NOTE: Compiled by Debby Carter from the archives of Fresno Flats Research Library and the Sierra Star.
50 years ago
☆ New acts have been booked this week for the eighth annual March of Dimes variety show at the Pines Theater Bass Lake. Joe Kelly and his friends from North Fork will present a medley of old time music on guitars and banjos; Elaine Fink will do several whistling numbers; Sierra High pom-pom girls will do a number from the Roaring 20s; Tammy Ayers and Katrina Fink are to do a tap dance; Gay DeMasters will present a modern dance. Mrs. G. E. “Bud” Williams announced that this year’s show has been dedicated to the memory of the late Joan McDougald, who helped with this project for many years.
☆ The program for the Sierra Kiwanis Club this week will be a talk and slides on the Coyote fire given by Harold Waksdal, recreation and land management officer at the U.S. Forest Service station at Bass Lake.
☆ Midway Super Market advertises: tomatoes at 19 cents a pound, Arizona grapefruit 8 lb. bag at 59 cents, romaine and red lettuce two for 29 cents, and bananas, 2 lbs. for 25 cents.
40 years ago
☆ Rain and snow: Oh, what a relief it is. The first major storm of the winter brought up to six inches of snow in Bass Lake and an inch in Oakhurst. Badger got over 32 inches, and opened the ski season with all lifts running. Ranchers and farmers are relieved that much-needed precipitation has come. No serious accidents have been reported by the CHP. PG&E reported power outages throughout Eastern Madera County.
☆ A notice from the new publisher of the Sierra Star, Sierra Newspapers, Inc., states that it has purchased the newspaper from Cleon and Katherine Jones. The first aim is to continue the fine product and community service provided by Mr. and Mrs. Jones. Some changes to the appearance of the newspaper will be apparent to readers. These will be affected only as a service to subscribers and advertisers. For our part, we know we like Oakhurst and have faith in its future. John H. Lunney, Publisher.
☆ It’s rodeo time. This year students from Lake Isabella to Sonora are invited to the Yosemite High School FFA Rodeo. Events will include goat tying, cow riding, and barrel racing. An added attraction will be wild cow milking for YHS teachers and a COBRA barrel race.
30 years ago
☆ Sierra Ambulance Service will place a staffed ambulance in North Fork for the 12-hour day shifts on Saturdays and Sundays for a 90-day trial period. This has been called a public relations gesture by officials of the ambulance company They have acknowledged that the 26 to 32 minute average response time from Oakhurst is too long, and they have committed the service to placing an ambulance in North Fork full time as soon as there is a nucleus of trained volunteers in North Fork.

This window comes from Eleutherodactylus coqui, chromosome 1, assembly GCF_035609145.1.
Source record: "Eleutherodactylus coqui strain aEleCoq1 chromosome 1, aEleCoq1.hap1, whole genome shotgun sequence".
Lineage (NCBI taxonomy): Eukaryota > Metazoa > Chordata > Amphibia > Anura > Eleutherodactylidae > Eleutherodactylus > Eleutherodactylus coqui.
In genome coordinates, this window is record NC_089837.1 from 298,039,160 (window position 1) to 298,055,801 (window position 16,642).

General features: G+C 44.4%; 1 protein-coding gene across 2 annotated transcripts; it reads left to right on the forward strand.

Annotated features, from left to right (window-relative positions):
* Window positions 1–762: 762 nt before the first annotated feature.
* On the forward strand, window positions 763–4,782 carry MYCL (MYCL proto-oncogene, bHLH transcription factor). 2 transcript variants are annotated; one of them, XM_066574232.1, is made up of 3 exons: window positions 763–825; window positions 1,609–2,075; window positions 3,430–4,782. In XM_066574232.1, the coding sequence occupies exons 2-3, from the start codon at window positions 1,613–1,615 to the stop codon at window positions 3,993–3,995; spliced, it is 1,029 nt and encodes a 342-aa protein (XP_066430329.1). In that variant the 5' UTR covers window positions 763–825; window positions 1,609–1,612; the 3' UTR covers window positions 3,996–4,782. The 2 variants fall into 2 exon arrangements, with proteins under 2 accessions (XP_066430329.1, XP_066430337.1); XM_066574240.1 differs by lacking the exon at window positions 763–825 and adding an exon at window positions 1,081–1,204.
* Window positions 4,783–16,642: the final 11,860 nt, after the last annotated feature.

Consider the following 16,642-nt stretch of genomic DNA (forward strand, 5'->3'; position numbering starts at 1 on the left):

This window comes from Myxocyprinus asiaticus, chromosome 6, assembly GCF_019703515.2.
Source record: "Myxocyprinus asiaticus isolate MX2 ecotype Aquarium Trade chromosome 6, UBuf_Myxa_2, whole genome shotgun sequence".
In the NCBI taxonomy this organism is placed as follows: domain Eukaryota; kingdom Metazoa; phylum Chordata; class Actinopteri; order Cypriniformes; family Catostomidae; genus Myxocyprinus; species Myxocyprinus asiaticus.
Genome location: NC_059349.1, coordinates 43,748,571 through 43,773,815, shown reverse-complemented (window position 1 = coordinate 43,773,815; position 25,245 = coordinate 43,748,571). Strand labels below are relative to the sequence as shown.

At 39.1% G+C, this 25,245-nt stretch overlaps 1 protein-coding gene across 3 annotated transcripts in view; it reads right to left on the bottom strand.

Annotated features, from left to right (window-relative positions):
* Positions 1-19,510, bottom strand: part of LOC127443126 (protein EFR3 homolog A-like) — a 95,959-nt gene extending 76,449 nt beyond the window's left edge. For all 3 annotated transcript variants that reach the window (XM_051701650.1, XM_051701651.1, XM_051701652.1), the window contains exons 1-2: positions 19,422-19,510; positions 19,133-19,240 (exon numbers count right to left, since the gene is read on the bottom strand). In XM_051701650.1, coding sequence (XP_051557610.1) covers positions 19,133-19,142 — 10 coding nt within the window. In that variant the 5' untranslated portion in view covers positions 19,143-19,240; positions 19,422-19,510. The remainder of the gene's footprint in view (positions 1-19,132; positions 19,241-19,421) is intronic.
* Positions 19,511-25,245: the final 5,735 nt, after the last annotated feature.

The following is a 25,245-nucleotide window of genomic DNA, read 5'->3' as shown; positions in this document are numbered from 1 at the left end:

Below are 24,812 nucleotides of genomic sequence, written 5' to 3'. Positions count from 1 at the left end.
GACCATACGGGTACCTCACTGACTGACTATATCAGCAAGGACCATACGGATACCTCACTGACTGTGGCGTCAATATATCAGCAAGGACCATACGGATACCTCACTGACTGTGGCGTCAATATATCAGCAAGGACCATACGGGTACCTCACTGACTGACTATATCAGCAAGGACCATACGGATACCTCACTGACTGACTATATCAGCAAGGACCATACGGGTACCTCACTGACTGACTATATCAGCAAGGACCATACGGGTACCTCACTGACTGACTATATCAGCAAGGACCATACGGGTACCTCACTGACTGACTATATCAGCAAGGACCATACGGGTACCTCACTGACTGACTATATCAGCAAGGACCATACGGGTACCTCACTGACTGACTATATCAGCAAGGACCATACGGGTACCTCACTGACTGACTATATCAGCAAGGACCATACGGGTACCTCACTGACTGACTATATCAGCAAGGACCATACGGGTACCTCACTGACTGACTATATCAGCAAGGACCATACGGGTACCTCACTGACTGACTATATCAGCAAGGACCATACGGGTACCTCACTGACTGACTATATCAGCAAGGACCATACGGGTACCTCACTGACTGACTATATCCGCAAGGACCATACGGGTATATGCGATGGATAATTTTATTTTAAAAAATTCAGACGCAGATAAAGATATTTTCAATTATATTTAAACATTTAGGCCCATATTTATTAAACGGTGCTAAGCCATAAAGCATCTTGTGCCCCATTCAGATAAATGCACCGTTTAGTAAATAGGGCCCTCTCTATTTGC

☆ After three meetings, hours of pouring over documents, and hours of public hearings, the Madera County Supervisors came to a conclusion and voted 4-1 to pass a resolution opposing a proposed Lewis Creek hydroelectric project, and future projects of this type. Jerry Bishop, president of Save Our Streams, said, “All the streams in the mountains are worth more in their free-flowing state than the pitiful amount of power produced.”
☆ Mountain service clubs worked together in a coordinated effort to complete the work on the Oakhurst park bridge. Park Chairman David Linn states, “The generous labors of Rotary and Kiwanis, and added support of the local Soroptimist Club, has helped insure that we will meet our completion date.”
20 years ago
☆ The first Eastern Madera County Spelling Bee will be held at Coarsegold Elementary School in April. Nearly every Mountain Area school will hold bees in the meantime, selecting winners to join the regional competition. Coarsegold Elementary Parent-Teacher Association is coordinating the event. Sierra Telephone is the official sponsor of the regional bee, donating $475 to the PTA’s effort to raise enough money to send the champion speller to Washington, D.C. for national finals in May.
☆ Although surrounded by nature’s most breathtaking country, the old South Fork Timber Industries site is an eyesore. But not for long. The largest timber mill in Eastern Madera County and the heart of North Fork’s economy closed in 1994. Three years later, this location has an opportunity for reincarnation - to rejuvenate its old town with heart and soul. With a generous donation of the 135 acres that house the site and the vision of North Fork’s Community Development Council (CDC; and umbrella organization for community, nonprofit organizations), the lumber mill will cap a brilliant finish to its long history as the cornerstone of North Fork’s lumber industry and will be reborn in an amazing redevelopment effort.